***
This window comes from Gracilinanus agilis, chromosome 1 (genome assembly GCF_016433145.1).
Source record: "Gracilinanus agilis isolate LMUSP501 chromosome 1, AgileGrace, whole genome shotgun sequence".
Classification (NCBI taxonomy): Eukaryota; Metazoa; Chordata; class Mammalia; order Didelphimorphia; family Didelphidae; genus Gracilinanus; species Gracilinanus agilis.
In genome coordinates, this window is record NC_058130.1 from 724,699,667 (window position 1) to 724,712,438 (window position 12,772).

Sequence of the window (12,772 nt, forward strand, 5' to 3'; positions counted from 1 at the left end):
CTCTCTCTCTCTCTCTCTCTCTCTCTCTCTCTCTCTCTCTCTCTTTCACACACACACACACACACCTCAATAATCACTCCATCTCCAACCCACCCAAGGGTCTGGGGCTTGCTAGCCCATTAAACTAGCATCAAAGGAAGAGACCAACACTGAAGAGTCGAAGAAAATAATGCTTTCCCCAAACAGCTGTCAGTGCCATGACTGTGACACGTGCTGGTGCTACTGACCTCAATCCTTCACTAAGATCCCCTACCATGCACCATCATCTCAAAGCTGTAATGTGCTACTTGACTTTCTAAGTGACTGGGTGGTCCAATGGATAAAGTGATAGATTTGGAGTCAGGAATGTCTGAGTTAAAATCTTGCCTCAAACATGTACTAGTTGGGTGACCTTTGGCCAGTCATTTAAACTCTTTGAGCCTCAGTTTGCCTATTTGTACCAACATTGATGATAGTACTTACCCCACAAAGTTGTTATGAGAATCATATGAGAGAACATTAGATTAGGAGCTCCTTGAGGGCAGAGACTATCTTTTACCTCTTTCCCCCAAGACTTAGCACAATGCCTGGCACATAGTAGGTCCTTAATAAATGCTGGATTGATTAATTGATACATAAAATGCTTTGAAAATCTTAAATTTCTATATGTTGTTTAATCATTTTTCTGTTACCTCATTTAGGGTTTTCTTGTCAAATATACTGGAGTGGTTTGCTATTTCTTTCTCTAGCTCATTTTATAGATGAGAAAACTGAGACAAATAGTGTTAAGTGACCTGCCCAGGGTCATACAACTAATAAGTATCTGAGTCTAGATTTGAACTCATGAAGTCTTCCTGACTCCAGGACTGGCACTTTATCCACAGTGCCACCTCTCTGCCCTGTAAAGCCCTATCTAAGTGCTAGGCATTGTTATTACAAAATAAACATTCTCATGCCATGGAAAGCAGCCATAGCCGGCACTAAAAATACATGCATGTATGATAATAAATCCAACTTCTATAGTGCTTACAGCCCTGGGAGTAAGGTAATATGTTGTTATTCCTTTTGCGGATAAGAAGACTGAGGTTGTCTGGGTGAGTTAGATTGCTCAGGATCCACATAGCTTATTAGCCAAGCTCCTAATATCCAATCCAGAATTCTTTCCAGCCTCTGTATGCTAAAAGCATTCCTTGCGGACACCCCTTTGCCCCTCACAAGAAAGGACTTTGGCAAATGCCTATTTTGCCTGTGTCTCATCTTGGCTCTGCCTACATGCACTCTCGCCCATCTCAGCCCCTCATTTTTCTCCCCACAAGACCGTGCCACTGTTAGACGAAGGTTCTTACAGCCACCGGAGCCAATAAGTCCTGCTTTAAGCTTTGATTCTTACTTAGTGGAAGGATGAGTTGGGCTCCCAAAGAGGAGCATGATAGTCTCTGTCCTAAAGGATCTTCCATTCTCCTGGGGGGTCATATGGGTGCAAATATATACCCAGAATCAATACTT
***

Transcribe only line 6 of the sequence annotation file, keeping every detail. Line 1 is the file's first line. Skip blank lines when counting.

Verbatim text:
CTCTCTCTCTCTCTCTCTCTCTCTCTCTCTCTCTCTCTCTCTCTTTCACACACACACACACACACCTCAATAATCACTCCATCTCCAACCCACCCAAGGGTCTGGGGCTTGCTAGCCCATTAAACTAGCATCAAAGGAAGAGACCAACACTGAAGAGTCGAAGAAAATAATGCTTTCCCCAAACAGCTGTCAGTGCCATGACTGTGACACGTGCTGGTGCTACTGACCTCAATCCTTCACTAAGATCCCCTACCATGCACCATCATCTCAAAGCTGTAATGTGCTACTTGACTTTCTAAGTGACTGGGTGGTCCAATGGATAAAGTGATAGATTTGGAGTCAGGAATGTCTGAGTTAAAATCTTGCCTCAAACATGTACTAGTTGGGTGACCTTTGGCCAGTCATTTAAACTCTTTGAGCCTCAGTTTGCCTATTTGTACCAACATTGATGATAGTACTTACCCCACAAAGTTGTTATGAGAATCATATGAGAGAACATTAGATTAGGAGCTCCTTGAGGGCAGAGACTATCTTTTACCTCTTTCCCCCAAGACTTAGCACAATGCCTGGCACATAGTAGGTCCTTAATAAATGCTGGATTGATTAATTGATACATAAAATGCTTTGAAAATCTTAAATTTCTATATGTTGTTTAATCATTTTTCTGTTACCTCATTTAGGGTTTTCTTGTCAAATATACTGGAGTGGTTTGCTATTTCTTTCTCTAGCTCATTTTATAGATGAGAAAACTGAGACAAATAGTGTTAAGTGACCTGCCCAGGGTCATACAACTAATAAGTATCTGAGTCTAGATTTGAACTCATGAAGTCTTCCTGACTCCAGGACTGGCACTTTATCCACAGTGCCACCTCTCTGCCCTGTAAAGCCCTATCTAAGTGCTAGGCATTGTTATTACAAAATAAACATTCTCATGCCATGGAAAGCAGCCATAGCCGGCACTAAAAATACATGCATGTATGATAATAAATCCAACTTCTATAGTGCTTACAGCCCTGGGAGTAAGGTAATATGTTGTTATTCCTTTTGCGGATAAGAAGACTGAGGTTGTCTGGGTGAGTTAGATTGCTCAGGATCCACATAGCTTATTAGCCAAGCTCCTAATATCCAATCCAGAATTCTTTCCAGCCTCTGTATGCTAAAAGCATTCCTTGCGGACACCCCTTTGCCCCTCACAAGAAAGGACTTTGGCAAATGCCTATTTTGCCTGTGTCTCATCTTGGCTCTGCCTACATGCACTCTCGCCCATCTCAGCCCCTCATTTTTCTCCCCACAAGACCGTGCCACTGTTAGACGAAGGTTCTTACAGCCACCGGAGCCAATAAGTCCTGCTTTAAGCTTTGATTCTTACTTAGTGGAAGGATGAGTTGGGCTCCCAAAGAGGAGCATGATAGTCTCTGTCCTAAAGGATCTTCCATTCTCCTGGGGGGTCATATGGGTGCAAATATATACCCAGAATCAATACTT